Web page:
STEVE INSKEEP, host:
Something has happened in recent weeks in Karachi, Pakistan's largest city. More than 300 people have been murdered. The city is well-known for spasms of political killings. Rival political parties have battled for decades over power, money and land. But even by Karachi standards, it's been a disastrous summer, and it's happened in a giant city that's the economic heart of a country considered vital to U.S. security interests.
As often happens, it's hard to prove who's responsible for the killings in Karachi. Police don't make that many arrests. But NPR's Julie McCarthy has been talking with the families of some victims. And we should warn you here that some of the scenes you'll hear in the next six minutes are disturbing.
Unidentified Man: (Foreign language spoken)
JULIE MCCARTHY: This is the date market, a landmark of Lyari, a congested area of Old Karachi that was a no-go zone in this latest upheaval, but is now springing back. The late Benazir Bhutto's People's Party dominates this sprawling, gritty place. Gang leaders are also lionized in billboards in this area, where Baloch are the dominant ethnic group.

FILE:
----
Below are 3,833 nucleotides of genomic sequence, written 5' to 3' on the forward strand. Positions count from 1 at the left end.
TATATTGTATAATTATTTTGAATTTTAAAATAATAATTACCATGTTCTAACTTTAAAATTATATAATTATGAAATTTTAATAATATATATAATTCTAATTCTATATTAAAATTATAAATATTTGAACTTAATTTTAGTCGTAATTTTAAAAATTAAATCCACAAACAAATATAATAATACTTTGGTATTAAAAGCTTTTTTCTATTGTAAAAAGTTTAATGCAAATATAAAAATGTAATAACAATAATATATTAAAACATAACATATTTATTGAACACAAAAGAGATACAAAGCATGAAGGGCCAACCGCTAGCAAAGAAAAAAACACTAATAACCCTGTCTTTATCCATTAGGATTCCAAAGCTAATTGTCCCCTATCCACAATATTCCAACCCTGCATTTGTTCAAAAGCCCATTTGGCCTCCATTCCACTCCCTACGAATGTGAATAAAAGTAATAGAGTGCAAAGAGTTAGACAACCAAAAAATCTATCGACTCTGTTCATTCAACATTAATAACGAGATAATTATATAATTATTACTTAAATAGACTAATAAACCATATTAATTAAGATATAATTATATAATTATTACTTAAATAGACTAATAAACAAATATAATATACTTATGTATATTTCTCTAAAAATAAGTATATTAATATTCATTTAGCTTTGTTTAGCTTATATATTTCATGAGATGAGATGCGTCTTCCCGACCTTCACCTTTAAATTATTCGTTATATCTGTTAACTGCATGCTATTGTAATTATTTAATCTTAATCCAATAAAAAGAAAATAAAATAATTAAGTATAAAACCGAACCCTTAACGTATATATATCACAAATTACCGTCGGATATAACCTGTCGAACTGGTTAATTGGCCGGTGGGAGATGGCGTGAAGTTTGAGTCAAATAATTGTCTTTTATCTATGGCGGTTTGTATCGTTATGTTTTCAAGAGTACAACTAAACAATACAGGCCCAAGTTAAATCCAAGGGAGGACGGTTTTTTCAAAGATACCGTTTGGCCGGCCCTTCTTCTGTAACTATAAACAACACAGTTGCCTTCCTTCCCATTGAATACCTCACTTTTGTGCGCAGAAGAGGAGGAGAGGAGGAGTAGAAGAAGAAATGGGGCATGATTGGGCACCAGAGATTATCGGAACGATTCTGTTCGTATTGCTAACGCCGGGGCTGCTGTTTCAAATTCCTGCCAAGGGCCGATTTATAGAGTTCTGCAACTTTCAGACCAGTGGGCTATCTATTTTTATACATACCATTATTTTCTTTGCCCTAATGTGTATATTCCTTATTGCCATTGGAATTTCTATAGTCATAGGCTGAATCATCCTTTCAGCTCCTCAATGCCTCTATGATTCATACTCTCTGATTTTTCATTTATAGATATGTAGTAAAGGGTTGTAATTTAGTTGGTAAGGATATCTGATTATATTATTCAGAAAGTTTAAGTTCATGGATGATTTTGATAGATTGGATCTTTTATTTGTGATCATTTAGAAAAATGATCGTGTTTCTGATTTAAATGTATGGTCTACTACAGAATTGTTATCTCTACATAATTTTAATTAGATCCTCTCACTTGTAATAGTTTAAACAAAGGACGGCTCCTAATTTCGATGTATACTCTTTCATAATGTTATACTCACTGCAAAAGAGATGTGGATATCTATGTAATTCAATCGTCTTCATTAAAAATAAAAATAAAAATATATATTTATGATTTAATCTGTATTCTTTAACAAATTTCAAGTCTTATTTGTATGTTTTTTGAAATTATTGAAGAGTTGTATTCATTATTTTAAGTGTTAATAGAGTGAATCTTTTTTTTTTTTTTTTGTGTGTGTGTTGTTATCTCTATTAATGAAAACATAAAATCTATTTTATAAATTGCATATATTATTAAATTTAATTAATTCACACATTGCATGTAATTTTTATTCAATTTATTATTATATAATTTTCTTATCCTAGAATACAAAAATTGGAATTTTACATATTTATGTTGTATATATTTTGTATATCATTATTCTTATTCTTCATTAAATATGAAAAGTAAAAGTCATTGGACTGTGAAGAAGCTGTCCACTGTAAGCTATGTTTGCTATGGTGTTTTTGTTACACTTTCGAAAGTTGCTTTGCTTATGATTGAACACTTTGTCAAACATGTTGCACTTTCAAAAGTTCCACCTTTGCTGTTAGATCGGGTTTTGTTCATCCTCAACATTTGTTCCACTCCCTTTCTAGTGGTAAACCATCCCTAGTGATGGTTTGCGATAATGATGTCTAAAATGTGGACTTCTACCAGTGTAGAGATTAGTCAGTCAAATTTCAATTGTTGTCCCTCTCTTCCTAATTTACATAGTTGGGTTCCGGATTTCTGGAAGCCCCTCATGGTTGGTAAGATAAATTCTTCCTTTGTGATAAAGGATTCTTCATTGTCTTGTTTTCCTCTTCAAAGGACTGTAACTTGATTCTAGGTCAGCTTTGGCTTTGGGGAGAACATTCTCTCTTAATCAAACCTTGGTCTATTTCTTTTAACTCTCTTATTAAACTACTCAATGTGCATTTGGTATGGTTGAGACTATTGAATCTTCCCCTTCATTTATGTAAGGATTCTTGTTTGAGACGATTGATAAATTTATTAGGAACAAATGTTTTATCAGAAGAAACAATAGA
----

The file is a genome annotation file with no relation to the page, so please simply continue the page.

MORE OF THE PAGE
But ordinary citizens shuttered at home are suffering, says date merchant Mohammad Naeem Baloch. He says what ought to be a time of celebration - as the Eid holiday ends the month of Ramadan - is a time of anxiety.
Mr. MOHAMMED NAEEM BALOCH (Date Merchant): (Through translator) Especially for the laborers and the working-class people, they have been crushed because of this violence. And there have been dead bodies from various houses. So, in such conditions, how would you celebrate Eid?
MCCARTHY: Recently, a single neighborhood buried five young Baloch men on the same day. Sometime between the night of August 15th and the morning of August 16th, the five were abducted, tortured and killed, their bodies shoved into gunnysacks. Shahnawaz Baloch was among the dead - a father of baby triplets. His father, Maula Baksh, says Shahnawaz went out to buy his children new clothing for Eid when he was kidnapped.
Sir, I wonder if you could tell us, what did you discover? What happened to your son?
Mr. MAULA BAKSH: (Foreign language spoken)
MCCARTHY: Maula Baksh is saying that when he saw his son, his body bore the marks of severe torture. He said his son was tall and healthy, and that his killers, when they stuffed him into a gunnysack, used two gunnysacks and stitched them together and dumped his son's body on the side of the road near a graveyard.